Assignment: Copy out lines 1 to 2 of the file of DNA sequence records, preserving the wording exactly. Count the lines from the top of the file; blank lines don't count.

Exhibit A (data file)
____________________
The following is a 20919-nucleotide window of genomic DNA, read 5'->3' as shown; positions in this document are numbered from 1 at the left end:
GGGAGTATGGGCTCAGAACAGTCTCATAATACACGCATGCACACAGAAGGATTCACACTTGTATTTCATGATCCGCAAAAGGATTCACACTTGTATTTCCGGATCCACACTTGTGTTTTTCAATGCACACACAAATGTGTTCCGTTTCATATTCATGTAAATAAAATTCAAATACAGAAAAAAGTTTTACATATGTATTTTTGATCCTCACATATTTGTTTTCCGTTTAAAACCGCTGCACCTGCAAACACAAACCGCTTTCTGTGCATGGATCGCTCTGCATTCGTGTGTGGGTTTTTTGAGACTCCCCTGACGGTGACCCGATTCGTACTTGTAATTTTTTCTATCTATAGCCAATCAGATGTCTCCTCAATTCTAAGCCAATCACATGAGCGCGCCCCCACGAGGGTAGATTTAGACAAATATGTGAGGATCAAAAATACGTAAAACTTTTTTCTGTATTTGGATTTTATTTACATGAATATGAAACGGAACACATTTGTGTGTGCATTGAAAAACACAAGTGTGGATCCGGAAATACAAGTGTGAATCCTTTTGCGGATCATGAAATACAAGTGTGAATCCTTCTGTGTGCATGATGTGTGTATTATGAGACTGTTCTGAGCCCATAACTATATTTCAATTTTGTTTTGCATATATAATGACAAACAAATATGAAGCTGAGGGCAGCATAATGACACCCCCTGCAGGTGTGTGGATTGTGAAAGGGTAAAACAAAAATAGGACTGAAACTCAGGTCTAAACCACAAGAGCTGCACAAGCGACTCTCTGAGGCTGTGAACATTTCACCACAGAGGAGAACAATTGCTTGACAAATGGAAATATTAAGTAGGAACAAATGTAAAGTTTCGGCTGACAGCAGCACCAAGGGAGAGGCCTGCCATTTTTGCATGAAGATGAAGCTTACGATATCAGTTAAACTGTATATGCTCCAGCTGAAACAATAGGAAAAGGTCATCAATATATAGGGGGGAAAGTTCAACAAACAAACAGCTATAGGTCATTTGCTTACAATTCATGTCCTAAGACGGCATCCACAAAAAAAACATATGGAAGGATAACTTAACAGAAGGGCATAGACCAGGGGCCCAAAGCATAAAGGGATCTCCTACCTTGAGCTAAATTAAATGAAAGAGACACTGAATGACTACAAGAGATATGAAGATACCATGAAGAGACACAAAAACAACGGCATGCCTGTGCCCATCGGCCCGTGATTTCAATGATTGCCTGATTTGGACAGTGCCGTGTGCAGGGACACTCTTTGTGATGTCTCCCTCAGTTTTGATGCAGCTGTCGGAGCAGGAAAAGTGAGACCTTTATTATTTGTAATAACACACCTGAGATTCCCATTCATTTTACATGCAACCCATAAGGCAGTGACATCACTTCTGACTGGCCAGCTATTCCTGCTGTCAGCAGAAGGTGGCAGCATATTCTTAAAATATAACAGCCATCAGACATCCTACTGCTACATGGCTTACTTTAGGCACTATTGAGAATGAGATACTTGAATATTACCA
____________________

The following is a 20919-nucleotide window of genomic DNA, read 5'->3' as shown; positions in this document are numbered from 1 at the left end:
GGGAGTATGGGCTCAGAACAGTCTCATAATACACGCATGCACACAGAAGGATTCACACTTGTATTTCATGATCCGCAAAAGGATTCACACTTGTATTTCCGGATCCACACTTGTGTTTTTCAATGCACACACAAATGTGTTCCGTTTCATATTCATGTAAATAAAATTCAAATACAGAAAAAAGTTTTACATATGTATTTTTGATCCTCACATATTTGTTTTCCGTTTAAAACCGCTGCACCTGCAAACACAAACCGCTTTCTGTGCATGGATCGCTCTGCATTCGTGTGTGGGTTTTTTGAGACTCCCCTGACGGTGACCCGATTCGTACTTGTAATTTTTTCTATCTATAGCCAATCAGATGTCTCCTCAATTCTAAGCCAATCACATGAGCGCGCCCCCACGAGGGTAGATTTAGACAAATATGTGAGGATCAAAAATACGTAAAACTTTTTTCTGTATTTGGATTTTATTTACATGAATATGAAACGGAACACATTTGTGTGTGCATTGAAAAACACAAGTGTGGATCCGGAAATACAAGTGTGAATCCTTTTGCGGATCATGAAATACAAGTGTGAATCCTTCTGTGTGCATGATGTGTGTATTATGAGACTGTTCTGAGCCCATAACTATATTTCAATTTTGTTTTGCATATATAATGACAAACAAATATGAAGCTGAGGGCAGCATAATGACACCCCCTGCAGGTGTGTGGATTGTGAAAGGGTAAAACAAAAATAGGACTGAAACTCAGGTCTAAACCACAAGAGCTGCACAAGCGACTCTCTGAGGCTGTGAACATTTCACCACAGAGGAGAACAATTGCTTGACAAATGGAAATATTAAGTAGGAACAAATGTAAAGTTTCGGCTGACAGCAGCACCAAGGGAGAGGCCTGCCATTTTTGCATGAAGATGAAGCTTACGATATCAGTTAAACTGTATATGCTCCAGCTGAAACAATAGGAAAAGGTCATCAATATATAGGGGGGAAAGTTCAACAAACAAACAGCTATAGGTCATTTGCTTACAATTCATGTCCTAAGACGGCATCCACAAAAAAAACATATGGAAGGATAACTTAACAGAAGGGCATAGACCAGGGGCCCAAAGCATAAAGGGATCTCCTACCTTGAGCTAAATTAAATGAAAGAGACACTGAATGACTACAAGAGATATGAAGATACCATGAAGAGACACAAAAACAACGGCATGCCTGTGCCCATCGGCCCGTGATTTCAATGATTGCCTGATTTGGACAGTGCCGTGTGCAGGGACACTCTTTGTGATGTCTCCCTCAGTTTTGATGCAGCTGTCGGAGCAGGAAAAGTGAGACCTTTATTATTTGTAATAACACACCTGAGATTCCCATTCATTTTACATGCAACCCATAAGGCAGTGACATCACTTCTGACTGGCCAGCTATTCCTGCTGTCAGCAGAAGGTGGCAGCATATTCTTAAAATATAACAGCCATCAGACATCCTACTGCTACATGGCTTACTTTAGGCACTATTGAGAATGAGATACTTGAATATTACCA